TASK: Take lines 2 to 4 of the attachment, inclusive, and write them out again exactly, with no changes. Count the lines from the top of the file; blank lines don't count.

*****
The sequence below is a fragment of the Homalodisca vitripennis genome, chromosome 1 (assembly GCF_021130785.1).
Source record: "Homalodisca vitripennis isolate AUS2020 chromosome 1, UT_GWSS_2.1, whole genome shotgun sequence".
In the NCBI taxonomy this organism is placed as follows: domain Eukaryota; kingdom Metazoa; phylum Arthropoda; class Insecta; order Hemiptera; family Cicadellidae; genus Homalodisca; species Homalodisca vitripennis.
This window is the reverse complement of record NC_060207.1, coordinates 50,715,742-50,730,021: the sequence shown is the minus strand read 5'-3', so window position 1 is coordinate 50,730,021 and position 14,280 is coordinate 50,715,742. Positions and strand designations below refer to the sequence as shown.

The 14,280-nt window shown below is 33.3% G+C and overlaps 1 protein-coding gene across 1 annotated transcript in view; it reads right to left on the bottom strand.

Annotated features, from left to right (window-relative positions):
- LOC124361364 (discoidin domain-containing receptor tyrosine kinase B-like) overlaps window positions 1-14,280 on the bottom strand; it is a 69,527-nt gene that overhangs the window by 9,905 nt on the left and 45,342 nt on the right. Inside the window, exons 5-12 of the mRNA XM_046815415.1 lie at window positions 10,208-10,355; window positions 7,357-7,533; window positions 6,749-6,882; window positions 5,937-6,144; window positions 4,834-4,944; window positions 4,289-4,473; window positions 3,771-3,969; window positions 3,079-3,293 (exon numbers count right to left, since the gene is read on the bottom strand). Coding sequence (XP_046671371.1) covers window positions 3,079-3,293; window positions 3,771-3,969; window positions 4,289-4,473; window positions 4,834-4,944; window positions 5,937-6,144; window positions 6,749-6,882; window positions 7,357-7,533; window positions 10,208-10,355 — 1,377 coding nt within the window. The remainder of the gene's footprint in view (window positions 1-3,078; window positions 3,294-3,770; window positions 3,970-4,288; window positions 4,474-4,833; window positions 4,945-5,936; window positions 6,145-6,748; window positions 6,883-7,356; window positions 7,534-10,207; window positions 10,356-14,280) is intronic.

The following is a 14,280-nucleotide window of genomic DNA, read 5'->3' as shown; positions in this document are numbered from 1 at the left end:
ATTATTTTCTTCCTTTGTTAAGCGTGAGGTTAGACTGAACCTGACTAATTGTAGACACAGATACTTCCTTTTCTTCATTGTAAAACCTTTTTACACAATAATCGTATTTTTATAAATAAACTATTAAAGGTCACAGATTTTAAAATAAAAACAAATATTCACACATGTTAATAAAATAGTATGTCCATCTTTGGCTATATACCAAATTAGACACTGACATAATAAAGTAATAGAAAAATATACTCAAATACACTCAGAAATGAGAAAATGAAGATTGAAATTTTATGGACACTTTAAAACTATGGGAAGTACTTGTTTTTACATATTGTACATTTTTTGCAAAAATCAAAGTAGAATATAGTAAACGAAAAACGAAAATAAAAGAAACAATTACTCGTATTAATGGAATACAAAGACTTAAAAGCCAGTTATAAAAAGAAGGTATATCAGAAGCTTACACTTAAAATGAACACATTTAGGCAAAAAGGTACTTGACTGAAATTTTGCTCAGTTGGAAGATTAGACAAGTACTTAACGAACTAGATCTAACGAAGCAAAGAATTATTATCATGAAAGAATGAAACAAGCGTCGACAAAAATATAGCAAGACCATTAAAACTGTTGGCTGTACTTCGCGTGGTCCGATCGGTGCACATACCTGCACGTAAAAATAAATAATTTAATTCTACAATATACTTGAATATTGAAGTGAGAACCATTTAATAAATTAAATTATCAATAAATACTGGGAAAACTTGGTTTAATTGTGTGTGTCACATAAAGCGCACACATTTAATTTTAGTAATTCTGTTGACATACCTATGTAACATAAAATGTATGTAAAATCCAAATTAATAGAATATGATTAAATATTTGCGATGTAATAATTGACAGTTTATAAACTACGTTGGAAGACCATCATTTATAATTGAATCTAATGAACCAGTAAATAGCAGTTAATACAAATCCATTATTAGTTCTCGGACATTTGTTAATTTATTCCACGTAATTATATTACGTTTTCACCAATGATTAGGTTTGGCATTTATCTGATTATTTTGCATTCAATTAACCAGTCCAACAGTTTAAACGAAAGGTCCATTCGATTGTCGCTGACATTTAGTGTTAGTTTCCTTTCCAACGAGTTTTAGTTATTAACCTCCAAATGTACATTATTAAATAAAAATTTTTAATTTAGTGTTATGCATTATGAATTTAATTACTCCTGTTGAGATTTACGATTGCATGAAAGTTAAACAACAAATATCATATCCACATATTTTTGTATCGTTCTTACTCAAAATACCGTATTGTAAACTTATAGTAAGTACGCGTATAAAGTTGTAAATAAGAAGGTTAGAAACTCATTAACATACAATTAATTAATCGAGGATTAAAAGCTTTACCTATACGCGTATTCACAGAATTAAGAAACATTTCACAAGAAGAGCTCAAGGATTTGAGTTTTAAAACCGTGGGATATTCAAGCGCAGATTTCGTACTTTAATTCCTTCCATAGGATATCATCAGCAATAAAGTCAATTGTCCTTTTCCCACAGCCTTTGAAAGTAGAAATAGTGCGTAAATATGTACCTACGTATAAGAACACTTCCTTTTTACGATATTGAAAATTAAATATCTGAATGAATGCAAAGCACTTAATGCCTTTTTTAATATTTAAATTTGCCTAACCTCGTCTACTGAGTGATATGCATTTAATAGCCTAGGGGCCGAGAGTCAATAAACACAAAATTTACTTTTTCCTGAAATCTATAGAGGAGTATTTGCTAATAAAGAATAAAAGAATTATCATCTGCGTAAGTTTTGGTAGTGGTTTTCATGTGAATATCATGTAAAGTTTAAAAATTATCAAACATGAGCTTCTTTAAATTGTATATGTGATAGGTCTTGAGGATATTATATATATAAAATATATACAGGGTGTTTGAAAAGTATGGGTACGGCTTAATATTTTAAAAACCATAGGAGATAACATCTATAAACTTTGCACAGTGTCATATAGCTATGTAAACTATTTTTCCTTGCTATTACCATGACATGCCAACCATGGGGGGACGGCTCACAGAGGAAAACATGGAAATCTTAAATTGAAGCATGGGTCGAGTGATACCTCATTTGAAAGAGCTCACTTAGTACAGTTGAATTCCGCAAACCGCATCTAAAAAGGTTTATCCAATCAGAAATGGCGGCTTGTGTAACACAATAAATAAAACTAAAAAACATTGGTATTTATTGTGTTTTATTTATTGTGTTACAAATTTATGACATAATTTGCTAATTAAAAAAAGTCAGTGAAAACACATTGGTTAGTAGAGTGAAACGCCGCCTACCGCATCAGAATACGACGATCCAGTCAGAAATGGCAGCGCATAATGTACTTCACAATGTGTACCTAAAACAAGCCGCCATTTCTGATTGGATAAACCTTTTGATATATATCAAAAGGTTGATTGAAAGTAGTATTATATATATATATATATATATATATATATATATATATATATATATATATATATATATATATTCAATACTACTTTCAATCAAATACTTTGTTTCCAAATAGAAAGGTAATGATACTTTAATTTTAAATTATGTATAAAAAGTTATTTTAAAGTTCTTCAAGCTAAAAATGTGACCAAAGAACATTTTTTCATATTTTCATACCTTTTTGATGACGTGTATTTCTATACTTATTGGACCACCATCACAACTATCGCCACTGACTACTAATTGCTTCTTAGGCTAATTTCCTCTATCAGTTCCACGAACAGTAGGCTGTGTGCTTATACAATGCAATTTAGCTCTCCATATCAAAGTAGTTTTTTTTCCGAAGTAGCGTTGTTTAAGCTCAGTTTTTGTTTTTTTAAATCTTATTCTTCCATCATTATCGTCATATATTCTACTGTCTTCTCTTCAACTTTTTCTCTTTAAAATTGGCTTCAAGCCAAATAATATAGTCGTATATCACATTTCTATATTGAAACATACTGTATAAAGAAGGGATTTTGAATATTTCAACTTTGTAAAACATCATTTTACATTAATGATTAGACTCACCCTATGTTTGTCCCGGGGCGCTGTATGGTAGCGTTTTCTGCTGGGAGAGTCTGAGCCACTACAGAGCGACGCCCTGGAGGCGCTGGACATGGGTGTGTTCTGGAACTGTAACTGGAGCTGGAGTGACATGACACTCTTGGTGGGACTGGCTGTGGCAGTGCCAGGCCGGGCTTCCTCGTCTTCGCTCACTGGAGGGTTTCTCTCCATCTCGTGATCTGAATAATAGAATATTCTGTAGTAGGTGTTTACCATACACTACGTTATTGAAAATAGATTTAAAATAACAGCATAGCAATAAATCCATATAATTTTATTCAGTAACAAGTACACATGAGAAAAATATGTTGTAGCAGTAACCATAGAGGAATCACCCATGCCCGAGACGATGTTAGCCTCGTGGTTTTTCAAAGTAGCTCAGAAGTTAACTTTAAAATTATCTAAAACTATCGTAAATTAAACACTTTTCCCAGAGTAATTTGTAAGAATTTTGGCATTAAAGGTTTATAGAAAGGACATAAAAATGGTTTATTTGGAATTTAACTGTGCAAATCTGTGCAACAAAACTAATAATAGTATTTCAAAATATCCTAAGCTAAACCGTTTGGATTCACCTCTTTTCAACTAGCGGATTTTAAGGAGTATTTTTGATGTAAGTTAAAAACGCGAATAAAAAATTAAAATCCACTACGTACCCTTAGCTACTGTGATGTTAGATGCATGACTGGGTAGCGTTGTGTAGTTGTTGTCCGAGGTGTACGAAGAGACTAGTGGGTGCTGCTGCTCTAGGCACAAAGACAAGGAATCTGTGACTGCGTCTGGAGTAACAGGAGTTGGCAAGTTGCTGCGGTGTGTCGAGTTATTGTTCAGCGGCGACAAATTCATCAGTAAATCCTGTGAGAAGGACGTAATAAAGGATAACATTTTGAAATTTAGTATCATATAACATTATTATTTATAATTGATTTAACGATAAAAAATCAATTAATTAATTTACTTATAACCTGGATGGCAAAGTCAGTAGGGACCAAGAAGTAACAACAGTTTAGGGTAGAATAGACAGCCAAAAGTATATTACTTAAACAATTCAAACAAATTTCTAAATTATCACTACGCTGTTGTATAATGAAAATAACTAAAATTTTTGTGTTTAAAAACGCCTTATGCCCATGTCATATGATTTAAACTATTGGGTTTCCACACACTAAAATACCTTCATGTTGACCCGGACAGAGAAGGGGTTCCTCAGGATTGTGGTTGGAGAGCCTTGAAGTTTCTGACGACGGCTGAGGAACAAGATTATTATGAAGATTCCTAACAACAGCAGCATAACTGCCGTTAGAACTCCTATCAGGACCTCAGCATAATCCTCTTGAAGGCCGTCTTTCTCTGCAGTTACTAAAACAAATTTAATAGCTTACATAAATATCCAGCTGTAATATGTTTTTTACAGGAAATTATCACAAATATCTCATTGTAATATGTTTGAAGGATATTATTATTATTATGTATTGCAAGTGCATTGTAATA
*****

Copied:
Source record: "Homalodisca vitripennis isolate AUS2020 chromosome 1, UT_GWSS_2.1, whole genome shotgun sequence".
In the NCBI taxonomy this organism is placed as follows: domain Eukaryota; kingdom Metazoa; phylum Arthropoda; class Insecta; order Hemiptera; family Cicadellidae; genus Homalodisca; species Homalodisca vitripennis.
This window is the reverse complement of record NC_060207.1, coordinates 50,715,742-50,730,021: the sequence shown is the minus strand read 5'-3', so window position 1 is coordinate 50,730,021 and position 14,280 is coordinate 50,715,742. Positions and strand designations below refer to the sequence as shown.